A pure spiritual act, wouldn’t you say?  Mostly yes.  But a big slice of me would sometimes take over, and I let it happen.  I remember one woman who didn’t make eye contact and looked very uncomfortable as I bowed to her.  The next day, here she comes again, and instead of letting go of my ritual, I bowed again.  Same reaction.  I was pushing, and I did it again the day after that.  Nothing.  Finally, on day four or five, I walked by her with head down.  A very reluctant letting go.  I wanted so much to say hi.  (Bruce, please learn from this.)

One day, after breakfast, I headed off to visit a sister organization, the Barre Center for Buddhist Studies.  I walked part of my usual loop road and then ventured down an intersecting street to get to BCBS.  On my way back, nearing the intersection, I saw a woman I knew from a past retreat heading towards me on the loop.  She got to the intersection before me and turned left to continue the loop.  At the intersection, I turned right, back onto the loop, and there was Mary about fifty yards ahead of me.  Did I stay centred, continuing to flow along at my moderate pace?  No.  I sped up.  I had to catch her and bow to her.  (Ouch)  I went faster.  She went faster, but I was gaining.  Closer, ever closer, … And I zoomed up on her right, turned sharply left and jerked a quick bow that was more weapon than blessing.  I think I saw a grimace on Mary’s face.  From spaciousness to the contraction of a race, for both of us.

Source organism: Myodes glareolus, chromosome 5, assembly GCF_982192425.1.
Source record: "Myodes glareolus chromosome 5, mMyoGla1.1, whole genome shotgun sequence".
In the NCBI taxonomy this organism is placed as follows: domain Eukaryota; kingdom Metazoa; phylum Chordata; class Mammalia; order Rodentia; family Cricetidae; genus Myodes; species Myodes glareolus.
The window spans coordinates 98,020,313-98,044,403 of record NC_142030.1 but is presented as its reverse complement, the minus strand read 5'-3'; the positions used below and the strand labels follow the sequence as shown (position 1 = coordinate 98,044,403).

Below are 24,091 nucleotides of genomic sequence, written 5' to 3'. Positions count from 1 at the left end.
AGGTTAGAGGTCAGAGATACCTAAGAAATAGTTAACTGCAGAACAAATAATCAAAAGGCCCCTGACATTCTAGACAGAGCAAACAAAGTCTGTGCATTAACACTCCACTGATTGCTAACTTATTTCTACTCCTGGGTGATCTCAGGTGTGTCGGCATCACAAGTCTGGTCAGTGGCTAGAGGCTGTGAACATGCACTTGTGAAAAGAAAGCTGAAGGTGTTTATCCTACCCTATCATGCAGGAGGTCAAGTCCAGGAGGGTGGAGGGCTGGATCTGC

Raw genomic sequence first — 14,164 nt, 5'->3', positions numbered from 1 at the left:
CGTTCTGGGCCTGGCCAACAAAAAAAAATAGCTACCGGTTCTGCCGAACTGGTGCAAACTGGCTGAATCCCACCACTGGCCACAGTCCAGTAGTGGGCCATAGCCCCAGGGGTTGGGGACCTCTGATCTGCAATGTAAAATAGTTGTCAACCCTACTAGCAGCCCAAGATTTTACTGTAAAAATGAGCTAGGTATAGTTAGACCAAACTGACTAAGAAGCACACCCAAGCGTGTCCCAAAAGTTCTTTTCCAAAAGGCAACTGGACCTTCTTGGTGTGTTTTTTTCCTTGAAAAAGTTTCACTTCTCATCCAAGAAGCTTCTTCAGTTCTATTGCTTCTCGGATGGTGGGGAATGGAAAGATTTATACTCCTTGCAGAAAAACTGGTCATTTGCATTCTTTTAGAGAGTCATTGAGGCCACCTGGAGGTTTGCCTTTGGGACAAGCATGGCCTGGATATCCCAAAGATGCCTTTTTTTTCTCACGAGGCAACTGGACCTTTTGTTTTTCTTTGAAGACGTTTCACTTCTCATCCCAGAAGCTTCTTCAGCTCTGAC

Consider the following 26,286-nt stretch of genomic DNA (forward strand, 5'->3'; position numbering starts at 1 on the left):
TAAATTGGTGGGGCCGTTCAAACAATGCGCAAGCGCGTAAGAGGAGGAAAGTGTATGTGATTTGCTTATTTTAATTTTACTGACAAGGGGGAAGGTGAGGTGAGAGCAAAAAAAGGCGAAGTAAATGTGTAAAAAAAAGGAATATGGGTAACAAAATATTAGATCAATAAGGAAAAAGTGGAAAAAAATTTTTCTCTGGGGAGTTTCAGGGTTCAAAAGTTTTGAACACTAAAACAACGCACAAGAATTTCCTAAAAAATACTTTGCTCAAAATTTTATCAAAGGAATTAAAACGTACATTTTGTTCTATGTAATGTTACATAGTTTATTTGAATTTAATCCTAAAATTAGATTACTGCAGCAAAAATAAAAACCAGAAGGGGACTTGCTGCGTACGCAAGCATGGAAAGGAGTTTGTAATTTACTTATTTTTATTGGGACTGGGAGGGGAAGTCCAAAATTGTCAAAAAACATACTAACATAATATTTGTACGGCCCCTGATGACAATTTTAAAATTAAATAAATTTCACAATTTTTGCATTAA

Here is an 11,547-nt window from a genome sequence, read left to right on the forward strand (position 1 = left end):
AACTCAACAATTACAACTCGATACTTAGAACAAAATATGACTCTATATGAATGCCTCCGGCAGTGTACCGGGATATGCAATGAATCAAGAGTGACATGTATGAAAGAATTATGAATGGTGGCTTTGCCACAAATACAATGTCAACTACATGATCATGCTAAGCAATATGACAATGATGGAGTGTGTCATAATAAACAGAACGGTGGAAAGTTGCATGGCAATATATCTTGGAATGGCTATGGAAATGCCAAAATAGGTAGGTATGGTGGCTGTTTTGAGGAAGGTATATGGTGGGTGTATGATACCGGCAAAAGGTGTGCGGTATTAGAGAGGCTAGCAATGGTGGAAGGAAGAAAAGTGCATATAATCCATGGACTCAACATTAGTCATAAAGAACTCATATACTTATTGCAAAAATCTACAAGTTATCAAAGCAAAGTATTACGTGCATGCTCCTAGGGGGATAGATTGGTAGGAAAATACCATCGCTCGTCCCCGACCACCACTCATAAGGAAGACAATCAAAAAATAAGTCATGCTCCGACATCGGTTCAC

Let them go.  Let them all go.  Let them do what they need to do.  If there’s a natural opportunity for a bow on the road, take it.  And don’t press if there’s no reaction.  Surely my mind can absorb such simple thoughts.

Life keeps teaching and sometimes I listen, sometimes not.  No saint in these shoes.

Dipa Ma